Tuesday, May 14, 2013

Nanotechnology: Industry of the very small

First time I heard of this term, well that was only around a few years ago. Just around during the time I re-ignited my interest in Science and Technology. Sci-fi films also gave me some idea on how this works. It's like building a machine so small that you cannot see it with the naked eye, yet so powerful that it is still able to do its task. For newbies like me, this might seem impossible, but in reality lots of scientists are already engaging in a promising technology, that would shape this century.

Theoretical model of a Nanotech machine

So what excatly is Nanotechnology? *Wikipedia has a simple definition of that " is the manipulation of matter on an atomic and molecular scale. ". The Center for Responsible Nanotechnology (http://www.crnano.org/) defines Nanotechnology as the "engineering of functional systems at a molecular scale". The National Nanotechnology Initiative of the United States, gave a clearer view on what Nanotech should be. For NNI, it is the manipulation of matter with at least one dimension sized from 1 to 100 nanometers.

A nanometer is a unit of length in the metric system, equal to one billionth of a metre. Imagine that! A billionth of a metre. It is like slicing a metre of wood in a billion equal parts. That is tremendously small. 


It is not well known but the concept of nanotechnology was first proposed by the Nobel laureate Richard P. Feynman in 1959 at the Annual Meeting of the American Physical Society.

Richard Feynman

 **Richard P. Feynman said that:

“Now, the name of this talk is ``There is Plenty of Room at the Bottom''---not just ``There is Room at the Bottom.'' What I have demonstrated is that there is room---that you can decrease the size of things in a practical way. I, now want to show that there is plenty of room. I will not now discuss how we are going to do it, but only what is possible in principle---in other words, what is possible according to the laws of physics. I am not inventing anti-gravity, which is possible someday only if the laws are not what we think. I am telling you what could be done if the laws are what we think; we are not doing it simply because we haven't yet gotten around to it…..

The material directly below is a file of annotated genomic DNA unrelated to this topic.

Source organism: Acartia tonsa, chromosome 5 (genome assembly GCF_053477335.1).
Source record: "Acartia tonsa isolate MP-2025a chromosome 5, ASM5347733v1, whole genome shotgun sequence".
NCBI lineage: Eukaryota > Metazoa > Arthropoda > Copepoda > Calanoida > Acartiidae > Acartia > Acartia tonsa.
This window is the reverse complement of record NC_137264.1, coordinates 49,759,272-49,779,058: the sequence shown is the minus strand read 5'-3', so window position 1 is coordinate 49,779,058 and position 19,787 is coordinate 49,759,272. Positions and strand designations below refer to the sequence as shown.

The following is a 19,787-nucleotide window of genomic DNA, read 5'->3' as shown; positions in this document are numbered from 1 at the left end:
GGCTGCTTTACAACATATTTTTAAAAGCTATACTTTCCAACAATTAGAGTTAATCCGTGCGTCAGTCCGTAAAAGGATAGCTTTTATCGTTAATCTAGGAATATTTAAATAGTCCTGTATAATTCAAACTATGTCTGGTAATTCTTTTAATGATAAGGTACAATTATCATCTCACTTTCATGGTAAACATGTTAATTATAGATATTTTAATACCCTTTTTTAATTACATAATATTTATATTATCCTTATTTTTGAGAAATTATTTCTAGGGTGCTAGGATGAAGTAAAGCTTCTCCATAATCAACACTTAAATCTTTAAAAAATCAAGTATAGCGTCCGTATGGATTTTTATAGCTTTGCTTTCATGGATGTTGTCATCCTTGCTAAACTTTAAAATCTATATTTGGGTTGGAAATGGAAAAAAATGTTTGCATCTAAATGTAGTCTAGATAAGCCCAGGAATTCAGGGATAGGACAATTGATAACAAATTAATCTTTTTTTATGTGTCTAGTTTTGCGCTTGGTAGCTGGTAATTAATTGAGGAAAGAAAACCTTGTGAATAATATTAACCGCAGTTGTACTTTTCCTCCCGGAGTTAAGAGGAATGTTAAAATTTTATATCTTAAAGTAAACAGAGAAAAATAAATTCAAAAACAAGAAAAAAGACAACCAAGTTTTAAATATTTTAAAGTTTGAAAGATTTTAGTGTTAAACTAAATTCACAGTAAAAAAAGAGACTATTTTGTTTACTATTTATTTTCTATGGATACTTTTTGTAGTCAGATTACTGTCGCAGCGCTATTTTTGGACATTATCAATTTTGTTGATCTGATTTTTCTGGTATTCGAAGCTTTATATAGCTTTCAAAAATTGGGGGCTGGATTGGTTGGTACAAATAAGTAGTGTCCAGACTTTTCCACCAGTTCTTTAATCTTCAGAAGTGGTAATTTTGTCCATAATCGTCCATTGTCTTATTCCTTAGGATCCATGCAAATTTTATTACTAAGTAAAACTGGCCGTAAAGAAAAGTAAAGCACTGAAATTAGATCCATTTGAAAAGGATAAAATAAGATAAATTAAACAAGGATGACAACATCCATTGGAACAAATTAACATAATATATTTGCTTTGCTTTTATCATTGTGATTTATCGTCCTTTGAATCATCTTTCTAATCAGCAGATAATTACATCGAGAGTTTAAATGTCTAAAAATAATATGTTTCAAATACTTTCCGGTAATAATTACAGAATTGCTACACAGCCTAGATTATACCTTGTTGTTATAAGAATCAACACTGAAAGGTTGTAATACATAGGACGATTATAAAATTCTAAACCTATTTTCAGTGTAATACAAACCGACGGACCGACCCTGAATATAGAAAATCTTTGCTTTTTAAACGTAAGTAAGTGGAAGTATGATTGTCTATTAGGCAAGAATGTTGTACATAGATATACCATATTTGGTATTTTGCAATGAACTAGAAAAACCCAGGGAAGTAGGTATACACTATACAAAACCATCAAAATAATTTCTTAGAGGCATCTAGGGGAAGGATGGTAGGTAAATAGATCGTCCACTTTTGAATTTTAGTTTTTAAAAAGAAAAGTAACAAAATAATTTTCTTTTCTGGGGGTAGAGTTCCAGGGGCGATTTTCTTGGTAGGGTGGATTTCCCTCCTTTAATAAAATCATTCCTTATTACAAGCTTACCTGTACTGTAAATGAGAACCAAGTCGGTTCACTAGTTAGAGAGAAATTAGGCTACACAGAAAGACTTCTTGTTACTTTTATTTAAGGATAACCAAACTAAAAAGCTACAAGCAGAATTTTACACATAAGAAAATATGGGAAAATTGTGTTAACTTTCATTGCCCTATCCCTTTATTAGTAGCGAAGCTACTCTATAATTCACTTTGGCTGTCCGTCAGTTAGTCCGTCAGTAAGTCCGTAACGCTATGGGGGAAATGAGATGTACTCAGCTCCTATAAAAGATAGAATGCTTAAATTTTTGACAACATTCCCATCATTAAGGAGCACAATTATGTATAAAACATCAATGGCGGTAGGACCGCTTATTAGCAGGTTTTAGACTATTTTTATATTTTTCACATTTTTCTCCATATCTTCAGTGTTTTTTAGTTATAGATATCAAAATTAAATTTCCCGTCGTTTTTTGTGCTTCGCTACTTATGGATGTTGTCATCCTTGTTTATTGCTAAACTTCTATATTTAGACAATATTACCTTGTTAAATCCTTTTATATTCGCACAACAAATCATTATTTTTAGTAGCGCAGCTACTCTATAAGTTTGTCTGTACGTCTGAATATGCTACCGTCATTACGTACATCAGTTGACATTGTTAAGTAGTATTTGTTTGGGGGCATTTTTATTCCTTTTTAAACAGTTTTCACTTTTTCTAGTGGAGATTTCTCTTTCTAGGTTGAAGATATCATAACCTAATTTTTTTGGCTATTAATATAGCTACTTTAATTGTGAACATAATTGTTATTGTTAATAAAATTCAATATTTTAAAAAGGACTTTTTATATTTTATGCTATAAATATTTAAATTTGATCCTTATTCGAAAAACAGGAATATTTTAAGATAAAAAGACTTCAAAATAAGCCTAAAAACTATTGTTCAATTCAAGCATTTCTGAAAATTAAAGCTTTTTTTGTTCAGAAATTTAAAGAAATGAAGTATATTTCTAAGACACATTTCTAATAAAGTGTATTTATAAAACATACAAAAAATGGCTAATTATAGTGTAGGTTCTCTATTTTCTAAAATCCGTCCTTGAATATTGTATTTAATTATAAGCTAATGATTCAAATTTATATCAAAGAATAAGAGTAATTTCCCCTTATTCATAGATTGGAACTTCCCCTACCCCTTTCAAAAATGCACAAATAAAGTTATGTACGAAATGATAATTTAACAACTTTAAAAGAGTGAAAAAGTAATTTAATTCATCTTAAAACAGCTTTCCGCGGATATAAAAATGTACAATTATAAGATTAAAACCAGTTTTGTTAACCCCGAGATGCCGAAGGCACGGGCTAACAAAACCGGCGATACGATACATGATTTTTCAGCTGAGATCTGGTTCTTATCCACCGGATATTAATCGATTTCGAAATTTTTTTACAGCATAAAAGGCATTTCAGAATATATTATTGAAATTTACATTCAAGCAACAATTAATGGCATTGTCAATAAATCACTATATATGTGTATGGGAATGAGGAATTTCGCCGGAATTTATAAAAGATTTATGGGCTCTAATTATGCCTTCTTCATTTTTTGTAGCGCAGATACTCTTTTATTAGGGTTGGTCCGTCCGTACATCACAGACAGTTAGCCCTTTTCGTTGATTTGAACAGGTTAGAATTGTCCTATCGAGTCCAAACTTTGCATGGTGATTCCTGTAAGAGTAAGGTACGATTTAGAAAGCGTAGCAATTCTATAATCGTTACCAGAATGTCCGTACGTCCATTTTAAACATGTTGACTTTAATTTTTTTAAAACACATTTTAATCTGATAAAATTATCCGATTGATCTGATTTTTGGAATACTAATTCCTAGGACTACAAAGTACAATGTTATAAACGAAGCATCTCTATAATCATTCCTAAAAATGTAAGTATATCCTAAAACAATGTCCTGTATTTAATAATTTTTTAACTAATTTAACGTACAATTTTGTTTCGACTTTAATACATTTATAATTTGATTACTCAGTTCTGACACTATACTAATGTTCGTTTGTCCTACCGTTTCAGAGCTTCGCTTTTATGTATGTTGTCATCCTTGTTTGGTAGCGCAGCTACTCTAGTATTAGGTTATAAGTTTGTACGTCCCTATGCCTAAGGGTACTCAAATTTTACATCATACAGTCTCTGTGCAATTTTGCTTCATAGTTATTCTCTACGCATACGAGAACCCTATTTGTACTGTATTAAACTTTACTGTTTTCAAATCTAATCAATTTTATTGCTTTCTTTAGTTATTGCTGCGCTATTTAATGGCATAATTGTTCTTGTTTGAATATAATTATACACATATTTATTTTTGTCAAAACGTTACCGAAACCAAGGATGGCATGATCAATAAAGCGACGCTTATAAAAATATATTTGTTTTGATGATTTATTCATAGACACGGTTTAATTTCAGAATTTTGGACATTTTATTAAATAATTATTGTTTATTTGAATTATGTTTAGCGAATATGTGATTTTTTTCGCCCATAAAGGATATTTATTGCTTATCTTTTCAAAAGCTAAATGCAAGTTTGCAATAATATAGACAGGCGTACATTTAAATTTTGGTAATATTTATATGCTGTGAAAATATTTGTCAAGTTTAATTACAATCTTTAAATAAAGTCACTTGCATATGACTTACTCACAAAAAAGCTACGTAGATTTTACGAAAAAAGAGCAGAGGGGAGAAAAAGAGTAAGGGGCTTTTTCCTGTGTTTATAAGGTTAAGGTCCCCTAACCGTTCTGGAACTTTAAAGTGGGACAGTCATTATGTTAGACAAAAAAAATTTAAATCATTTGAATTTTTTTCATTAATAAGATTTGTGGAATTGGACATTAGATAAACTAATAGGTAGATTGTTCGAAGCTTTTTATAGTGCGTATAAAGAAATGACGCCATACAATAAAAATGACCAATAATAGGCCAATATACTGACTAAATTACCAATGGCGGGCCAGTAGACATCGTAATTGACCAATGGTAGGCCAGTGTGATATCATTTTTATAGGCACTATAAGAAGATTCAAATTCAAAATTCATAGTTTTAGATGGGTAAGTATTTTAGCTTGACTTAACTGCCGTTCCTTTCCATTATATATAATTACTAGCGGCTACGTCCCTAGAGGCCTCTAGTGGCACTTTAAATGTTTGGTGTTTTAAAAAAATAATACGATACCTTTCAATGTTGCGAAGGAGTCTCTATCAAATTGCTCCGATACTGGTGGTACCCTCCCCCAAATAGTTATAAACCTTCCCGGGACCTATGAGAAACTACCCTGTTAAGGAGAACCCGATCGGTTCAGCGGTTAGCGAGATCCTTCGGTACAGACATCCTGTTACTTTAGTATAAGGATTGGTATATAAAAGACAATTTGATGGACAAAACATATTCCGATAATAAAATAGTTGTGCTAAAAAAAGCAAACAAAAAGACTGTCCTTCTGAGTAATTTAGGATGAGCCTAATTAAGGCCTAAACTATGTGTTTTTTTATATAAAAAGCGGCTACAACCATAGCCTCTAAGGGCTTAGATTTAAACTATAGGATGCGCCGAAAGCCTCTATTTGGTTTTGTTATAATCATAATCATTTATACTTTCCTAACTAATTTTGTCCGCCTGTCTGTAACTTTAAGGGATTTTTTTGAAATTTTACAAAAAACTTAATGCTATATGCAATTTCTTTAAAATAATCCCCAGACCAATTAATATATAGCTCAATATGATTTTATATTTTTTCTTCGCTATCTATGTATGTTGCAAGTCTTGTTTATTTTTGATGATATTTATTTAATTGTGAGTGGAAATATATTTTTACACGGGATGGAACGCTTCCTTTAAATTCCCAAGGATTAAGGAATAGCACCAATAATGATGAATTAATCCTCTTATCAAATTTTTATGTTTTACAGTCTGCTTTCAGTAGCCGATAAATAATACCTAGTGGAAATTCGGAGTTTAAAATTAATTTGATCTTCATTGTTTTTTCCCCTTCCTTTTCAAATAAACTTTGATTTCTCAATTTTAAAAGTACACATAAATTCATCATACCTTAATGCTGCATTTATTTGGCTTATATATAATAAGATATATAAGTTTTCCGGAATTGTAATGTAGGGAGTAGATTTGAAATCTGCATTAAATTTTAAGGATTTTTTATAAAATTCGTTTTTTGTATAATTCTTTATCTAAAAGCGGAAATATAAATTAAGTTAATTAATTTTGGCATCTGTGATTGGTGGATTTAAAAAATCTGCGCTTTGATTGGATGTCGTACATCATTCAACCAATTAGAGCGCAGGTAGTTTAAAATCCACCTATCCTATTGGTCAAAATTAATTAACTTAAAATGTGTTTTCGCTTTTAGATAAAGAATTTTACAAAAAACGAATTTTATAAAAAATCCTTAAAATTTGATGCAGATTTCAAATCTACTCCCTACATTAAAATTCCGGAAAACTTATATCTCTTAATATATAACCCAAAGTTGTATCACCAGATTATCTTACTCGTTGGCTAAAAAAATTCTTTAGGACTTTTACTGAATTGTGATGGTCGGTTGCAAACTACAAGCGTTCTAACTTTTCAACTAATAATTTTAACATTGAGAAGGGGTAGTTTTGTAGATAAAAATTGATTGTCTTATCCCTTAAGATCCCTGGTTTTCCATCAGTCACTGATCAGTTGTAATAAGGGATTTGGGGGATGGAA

I want to build a billion tiny factories, models of each other, which are manufacturing simultaneously. . . The principles of physics, as far as I can see, do not speak against the possibility of manoeuvring things atom by atom. It is not an attempt to violate any laws; it is something, in principle, that can be done; but in practice, it has not been done because we are too big…”

 He talked about the problem of manipulating and controlling things on a small scale. Extrapolating from known physical laws, Feynman envisioned a technology using the ultimate toolbox of nature, building nanoobjects atom by atom or molecule by molecule.

Norio Taniguchi

The term nanotechnology created by Norio Taniguchi in 1974 at the University of Tokyo. His definition was; "Nano-technology" mainly consists of the processing of separation, consolidation, and deformation of materials by one atom or one molecule." After years Eric Drexler published a paper in 1981 about the basic concepts of nanotechnology. By 1992, Drexler was using "molecular nanotechnology" or "molecular manufacturing" to distinguish his manufacturing ideas from the simpler product-focused research that was borrowing the word. This research, producing shorter-term results, came to define the field for many observers, and has continued to claim the term "nanotechnology."